Easter is more than a promise of life beyond the grave, of happiness in heaven with our loved ones. Easter is a promise that life is good now, that God's power is active in this moment, in all places, in all lives. . . Easter tells us that whatever may happen to us in this world there is an answer, and the answer is “but God.” –– Delmer Chilton
GOSPEL READING: Matthew 28:1-10
“They put him to death on a tree, but God raised him”. . . Those words, but God, are the church's only good answer to the troubles and trials the world offers. Trying to reason our way through grief and loss, trying to make sense of the senseless, trying to convince a world gone crazy . . . these things are, at the end of the day, pointless. There is no reason that can assuage our grief. . . no sense to be made of the raging evil we see around us. . . no way to divert the addicted and bloated from seeking their fix, be it oil or drugs.
The only answer we have to offer to these things. . . is those two words, “but God!” Beginning with Adam and Eve and the Apple, the Devil tempts, people Sin, Death ensues, and God intervenes with another chance. It is the golden thread running through the Bible; this story of God's redeeming and forgiving love, this story of God's willingness to act in response to the world's evil. . . .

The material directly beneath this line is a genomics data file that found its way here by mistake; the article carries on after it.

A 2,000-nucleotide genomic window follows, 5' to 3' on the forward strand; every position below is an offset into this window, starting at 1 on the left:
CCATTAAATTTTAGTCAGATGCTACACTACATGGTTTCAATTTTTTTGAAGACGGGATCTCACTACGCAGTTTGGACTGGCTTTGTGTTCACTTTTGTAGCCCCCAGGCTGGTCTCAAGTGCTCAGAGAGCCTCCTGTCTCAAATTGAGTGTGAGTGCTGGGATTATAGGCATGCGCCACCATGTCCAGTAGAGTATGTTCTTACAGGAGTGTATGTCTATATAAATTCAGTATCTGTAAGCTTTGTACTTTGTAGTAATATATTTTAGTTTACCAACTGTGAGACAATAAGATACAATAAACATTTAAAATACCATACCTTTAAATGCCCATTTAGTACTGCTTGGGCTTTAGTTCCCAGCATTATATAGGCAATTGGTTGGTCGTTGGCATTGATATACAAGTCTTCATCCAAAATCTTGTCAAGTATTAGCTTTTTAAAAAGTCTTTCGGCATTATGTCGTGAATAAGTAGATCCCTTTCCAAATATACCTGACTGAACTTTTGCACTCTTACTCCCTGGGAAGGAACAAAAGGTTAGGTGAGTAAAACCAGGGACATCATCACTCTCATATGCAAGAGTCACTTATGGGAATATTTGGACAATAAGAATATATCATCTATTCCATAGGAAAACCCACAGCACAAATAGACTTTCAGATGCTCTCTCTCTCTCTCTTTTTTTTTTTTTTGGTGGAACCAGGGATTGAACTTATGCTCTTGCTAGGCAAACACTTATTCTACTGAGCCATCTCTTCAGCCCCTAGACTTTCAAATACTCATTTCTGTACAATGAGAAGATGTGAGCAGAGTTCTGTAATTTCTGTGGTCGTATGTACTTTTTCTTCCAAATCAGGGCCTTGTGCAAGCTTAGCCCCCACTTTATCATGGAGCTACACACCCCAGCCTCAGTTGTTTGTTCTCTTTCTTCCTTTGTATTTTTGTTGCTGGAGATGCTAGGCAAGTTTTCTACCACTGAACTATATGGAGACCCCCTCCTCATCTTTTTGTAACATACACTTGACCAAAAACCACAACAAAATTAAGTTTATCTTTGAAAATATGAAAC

At Easter we celebrate the ultimate “but God” moment, the raising of Jesus from the tomb. It is both the proof and the promise of our faith.–– Delmer Chilton
FIRST READING: Acts 10:34-43
No matter what else changes on Easter, this reading, recoding Peter's great sermon. . . remains consistently the same. It is as if, according to the church, Peter's baptismal point (“I truly understand that God shows no partiality”) is the central point of Jesus' rising from the grave. . . .
On this reading the commentators are unanimous: Acts 10:34–43, beginning with “the baptism that John announced” (v 37b), concluding with the proclamation that Jesus is judge of the living and the dead and the assertion that “All the prophets testify about him” (v 43) contains in summary all kerygmatic essentials. . . . All of this is given as evidence that, as Peter declares, God is proclaiming peace through Jesus who is “Lord of all,” uniting gentiles with “the circumcised.” –– Amandus J. Derr
EPISTLE READING: Colossians 3:1-4
The reading from Acts 10 offers personal testimony to support the evidence: we have seen the risen Christ and it changed our lives. The assigned epistle readings for this day have the feel of a lawyer appealing to the jury with a request: consider the consequences of this evidence if it is true: in Colossians we are instructed that through the resurrection we are renewed in Christ. . . –– Todd E. Johnson
Delmer L. Chilton is assistant to the bishop of the Southeastern Synod of the ELCA in Atlanta.
Amandus J. Derr is senior pastor of St. Peter Lutheran Church (ELCA) in New York City.
Todd E. Johnson is associate professor of worship, theology, and the arts at Fuller Theological Seminary, Pasadena, California.
Homily Service 41, no. 2 (2007): 102-112.